China's exports contracted in May as global coronavirus lockdowns continued to devastate demand, while a sharper-than-expected fall in imports pointed to mounting pressure on manufacturers as global growth stalls.
The sombre trade readings for the world's second-biggest economy could pile pressure on policymakers to roll out more support for a sector that is critical to the livelihoods of more than 180 million workers. Total trade accounts for about a third of the economy.
Overseas shipments in May fell 3.3pc from a year earlier, after a surprising 3.5pc gain in April, customs data published yesterday showed. That compared with a 7pc drop forecast in a Reuters poll.
While exports fared slightly better than expected, imports tumbled 16.7pc compared with a year earlier, worsening from a 14.2pc decline the previous month and marking the sharpest decline since January 2016.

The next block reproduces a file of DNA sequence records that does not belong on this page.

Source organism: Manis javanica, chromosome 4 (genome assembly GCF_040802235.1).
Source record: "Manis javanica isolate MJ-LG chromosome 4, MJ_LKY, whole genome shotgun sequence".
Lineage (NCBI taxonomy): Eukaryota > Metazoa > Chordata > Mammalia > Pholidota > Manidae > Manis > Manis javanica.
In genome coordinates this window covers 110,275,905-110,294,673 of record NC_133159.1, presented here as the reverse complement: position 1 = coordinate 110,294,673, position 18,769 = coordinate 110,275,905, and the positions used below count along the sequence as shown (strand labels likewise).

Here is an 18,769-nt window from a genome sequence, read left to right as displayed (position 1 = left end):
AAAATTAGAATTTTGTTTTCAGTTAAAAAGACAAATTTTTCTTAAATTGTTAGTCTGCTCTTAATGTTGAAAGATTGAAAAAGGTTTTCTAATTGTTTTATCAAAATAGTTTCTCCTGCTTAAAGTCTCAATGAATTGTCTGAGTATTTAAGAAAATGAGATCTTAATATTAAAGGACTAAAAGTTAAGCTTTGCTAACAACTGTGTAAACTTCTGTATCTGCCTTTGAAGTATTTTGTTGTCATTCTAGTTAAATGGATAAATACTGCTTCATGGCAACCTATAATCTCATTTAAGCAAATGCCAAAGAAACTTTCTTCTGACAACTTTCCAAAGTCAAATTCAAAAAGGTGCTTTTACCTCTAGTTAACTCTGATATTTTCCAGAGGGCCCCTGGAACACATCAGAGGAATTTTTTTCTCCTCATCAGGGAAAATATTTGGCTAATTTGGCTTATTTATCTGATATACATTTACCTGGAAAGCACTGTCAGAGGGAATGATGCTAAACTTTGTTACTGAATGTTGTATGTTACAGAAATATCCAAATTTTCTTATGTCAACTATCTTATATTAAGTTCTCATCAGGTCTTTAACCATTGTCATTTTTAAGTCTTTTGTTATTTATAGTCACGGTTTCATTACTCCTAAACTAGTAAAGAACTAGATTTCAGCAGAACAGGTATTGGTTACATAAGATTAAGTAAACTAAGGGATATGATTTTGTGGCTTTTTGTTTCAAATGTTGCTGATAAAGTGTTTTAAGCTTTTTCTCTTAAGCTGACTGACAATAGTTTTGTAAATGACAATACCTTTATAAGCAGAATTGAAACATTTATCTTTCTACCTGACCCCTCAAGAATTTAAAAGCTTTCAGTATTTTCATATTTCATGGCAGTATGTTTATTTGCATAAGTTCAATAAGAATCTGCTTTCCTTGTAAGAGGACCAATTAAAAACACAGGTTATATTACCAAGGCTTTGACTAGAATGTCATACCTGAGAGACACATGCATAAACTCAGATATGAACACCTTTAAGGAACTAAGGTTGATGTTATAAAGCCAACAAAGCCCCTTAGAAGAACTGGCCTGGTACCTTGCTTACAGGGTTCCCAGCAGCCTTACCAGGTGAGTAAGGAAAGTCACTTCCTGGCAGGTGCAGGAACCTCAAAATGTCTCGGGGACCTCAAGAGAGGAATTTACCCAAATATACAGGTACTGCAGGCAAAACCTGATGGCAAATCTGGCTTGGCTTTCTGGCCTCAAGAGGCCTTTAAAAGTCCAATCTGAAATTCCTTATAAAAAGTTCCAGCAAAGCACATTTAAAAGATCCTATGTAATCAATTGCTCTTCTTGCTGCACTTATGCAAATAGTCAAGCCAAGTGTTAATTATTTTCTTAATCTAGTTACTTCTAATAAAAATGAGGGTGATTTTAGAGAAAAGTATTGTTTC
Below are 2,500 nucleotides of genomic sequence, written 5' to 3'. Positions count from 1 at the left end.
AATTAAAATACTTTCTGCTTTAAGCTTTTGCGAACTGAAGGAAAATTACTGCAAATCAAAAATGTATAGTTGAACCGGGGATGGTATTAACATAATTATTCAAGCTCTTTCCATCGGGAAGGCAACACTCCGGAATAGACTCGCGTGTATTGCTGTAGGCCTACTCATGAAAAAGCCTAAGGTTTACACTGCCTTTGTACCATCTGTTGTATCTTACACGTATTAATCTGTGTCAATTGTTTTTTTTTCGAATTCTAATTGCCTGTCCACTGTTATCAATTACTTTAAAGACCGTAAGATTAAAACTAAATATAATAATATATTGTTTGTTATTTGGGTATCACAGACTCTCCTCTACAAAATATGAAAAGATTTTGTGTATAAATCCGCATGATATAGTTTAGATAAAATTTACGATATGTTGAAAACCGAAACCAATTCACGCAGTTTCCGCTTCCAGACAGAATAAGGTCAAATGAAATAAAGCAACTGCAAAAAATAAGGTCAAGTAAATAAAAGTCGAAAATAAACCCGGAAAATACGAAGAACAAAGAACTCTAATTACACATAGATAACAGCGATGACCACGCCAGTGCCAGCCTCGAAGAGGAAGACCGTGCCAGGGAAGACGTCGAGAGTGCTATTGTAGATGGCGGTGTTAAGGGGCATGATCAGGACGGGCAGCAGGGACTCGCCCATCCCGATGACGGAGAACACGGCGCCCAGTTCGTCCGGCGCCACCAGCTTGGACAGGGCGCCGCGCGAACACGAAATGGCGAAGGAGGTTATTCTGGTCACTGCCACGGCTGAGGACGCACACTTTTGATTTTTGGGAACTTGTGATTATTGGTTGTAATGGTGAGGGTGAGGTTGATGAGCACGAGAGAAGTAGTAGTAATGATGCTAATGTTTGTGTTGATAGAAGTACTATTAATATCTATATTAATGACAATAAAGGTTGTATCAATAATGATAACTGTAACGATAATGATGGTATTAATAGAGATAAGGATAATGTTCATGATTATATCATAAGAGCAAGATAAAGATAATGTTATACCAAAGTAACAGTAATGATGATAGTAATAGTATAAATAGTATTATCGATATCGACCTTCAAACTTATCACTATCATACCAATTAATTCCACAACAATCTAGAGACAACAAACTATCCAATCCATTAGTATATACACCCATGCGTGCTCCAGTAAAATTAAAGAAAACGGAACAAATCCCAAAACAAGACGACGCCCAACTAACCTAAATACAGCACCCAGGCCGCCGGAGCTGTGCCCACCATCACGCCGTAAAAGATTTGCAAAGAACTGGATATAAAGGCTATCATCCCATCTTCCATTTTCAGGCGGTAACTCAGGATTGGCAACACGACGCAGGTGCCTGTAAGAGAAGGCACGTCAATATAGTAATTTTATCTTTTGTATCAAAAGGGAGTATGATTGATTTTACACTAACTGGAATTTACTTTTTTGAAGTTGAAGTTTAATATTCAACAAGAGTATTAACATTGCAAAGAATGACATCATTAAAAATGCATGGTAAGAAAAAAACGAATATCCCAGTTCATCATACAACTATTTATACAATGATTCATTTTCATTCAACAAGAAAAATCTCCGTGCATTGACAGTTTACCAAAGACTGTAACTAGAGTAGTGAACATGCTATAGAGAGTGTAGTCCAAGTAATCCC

As a result, China posted a record trade surplus of $62.9bn (€55.7bn) last month, the highest since Reuters started tracking the series in 1981, compared with the poll's forecast for a $39bn surplus and $45.3bn surplus in April.
China's trade surplus with the United States widened to $27.9bn in May, Reuters calculations based on customs data showed.